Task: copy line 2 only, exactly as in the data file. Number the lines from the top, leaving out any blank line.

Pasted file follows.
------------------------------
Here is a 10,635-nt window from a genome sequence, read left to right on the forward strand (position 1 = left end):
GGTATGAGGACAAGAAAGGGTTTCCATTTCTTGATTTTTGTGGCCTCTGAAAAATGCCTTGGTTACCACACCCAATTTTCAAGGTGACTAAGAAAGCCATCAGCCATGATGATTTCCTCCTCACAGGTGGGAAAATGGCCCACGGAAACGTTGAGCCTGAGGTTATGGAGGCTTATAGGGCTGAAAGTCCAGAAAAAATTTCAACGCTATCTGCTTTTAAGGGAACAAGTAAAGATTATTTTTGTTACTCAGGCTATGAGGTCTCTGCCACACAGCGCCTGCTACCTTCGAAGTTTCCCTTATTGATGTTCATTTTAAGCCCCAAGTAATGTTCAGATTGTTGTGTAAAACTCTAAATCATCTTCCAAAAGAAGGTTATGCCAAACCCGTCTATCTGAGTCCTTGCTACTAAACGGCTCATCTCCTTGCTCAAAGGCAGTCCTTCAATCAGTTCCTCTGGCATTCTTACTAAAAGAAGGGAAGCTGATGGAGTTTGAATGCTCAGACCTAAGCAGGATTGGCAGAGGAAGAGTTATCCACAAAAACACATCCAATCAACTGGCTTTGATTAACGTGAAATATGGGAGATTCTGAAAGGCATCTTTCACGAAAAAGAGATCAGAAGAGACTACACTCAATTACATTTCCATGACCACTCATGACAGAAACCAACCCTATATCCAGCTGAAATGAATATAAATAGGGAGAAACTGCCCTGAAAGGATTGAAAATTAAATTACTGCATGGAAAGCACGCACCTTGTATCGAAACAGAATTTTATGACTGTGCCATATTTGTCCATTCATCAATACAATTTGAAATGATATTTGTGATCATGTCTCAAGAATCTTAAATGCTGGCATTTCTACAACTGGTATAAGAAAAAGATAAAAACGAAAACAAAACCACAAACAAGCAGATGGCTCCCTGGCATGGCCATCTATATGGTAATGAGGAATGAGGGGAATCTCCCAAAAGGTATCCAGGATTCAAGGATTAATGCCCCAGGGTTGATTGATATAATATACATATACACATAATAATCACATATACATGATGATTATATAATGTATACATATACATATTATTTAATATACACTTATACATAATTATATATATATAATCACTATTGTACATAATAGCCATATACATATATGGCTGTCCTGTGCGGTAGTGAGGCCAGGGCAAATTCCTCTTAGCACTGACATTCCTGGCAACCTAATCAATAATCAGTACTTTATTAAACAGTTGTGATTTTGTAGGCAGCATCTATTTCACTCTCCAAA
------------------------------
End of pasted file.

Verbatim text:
GGTATGAGGACAAGAAAGGGTTTCCATTTCTTGATTTTTGTGGCCTCTGAAAAATGCCTTGGTTACCACACCCAATTTTCAAGGTGACTAAGAAAGCCATCAGCCATGATGATTTCCTCCTCACAGGTGGGAAAATGGCCCACGGAAACGTTGAGCCTGAGGTTATGGAGGCTTATAGGGCTGAAAGTCCAGAAAAAATTTCAACGCTATCTGCTTTTAAGGGAACAAGTAAAGATTATTTTTGTTACTCAGGCTATGAGGTCTCTGCCACACAGCGCCTGCTACCTTCGAAGTTTCCCTTATTGATGTTCATTTTAAGCCCCAAGTAATGTTCAGATTGTTGTGTAAAACTCTAAATCATCTTCCAAAAGAAGGTTATGCCAAACCCGTCTATCTGAGTCCTTGCTACTAAACGGCTCATCTCCTTGCTCAAAGGCAGTCCTTCAATCAGTTCCTCTGGCATTCTTACTAAAAGAAGGGAAGCTGATGGAGTTTGAATGCTCAGACCTAAGCAGGATTGGCAGAGGAAGAGTTATCCACAAAAACACATCCAATCAACTGGCTTTGATTAACGTGAAATATGGGAGATTCTGAAAGGCATCTTTCACGAAAAAGAGATCAGAAGAGACTACACTCAATTACATTTCCATGACCACTCATGACAGAAACCAACCCTATATCCAGCTGAAATGAATATAAATAGGGAGAAACTGCCCTGAAAGGATTGAAAATTAAATTACTGCATGGAAAGCACGCACCTTGTATCGAAACAGAATTTTATGACTGTGCCATATTTGTCCATTCATCAATACAATTTGAAATGATATTTGTGATCATGTCTCAAGAATCTTAAATGCTGGCATTTCTACAACTGGTATAAGAAAAAGATAAAAACGAAAACAAAACCACAAACAAGCAGATGGCTCCCTGGCATGGCCATCTATATGGTAATGAGGAATGAGGGGAATCTCCCAAAAGGTATCCAGGATTCAAGGATTAATGCCCCAGGGTTGATTGATATAATATACATATACACATAATAATCACATATACATGATGATTATATAATGTATACATATACATATTATTTAATATACACTTATACATAATTATATATATATAATCACTATTGTACATAATAGCCATATACATATATGGCTGTCCTGTGCGGTAGTGAGGCCAGGGCAAATTCCTCTTAGCACTGACATTCCTGGCAACCTAATCAATAATCAGTACTTTATTAAACAGTTGTGATTTTGTAGGCAGCATCTATTTCACTCTCCAAA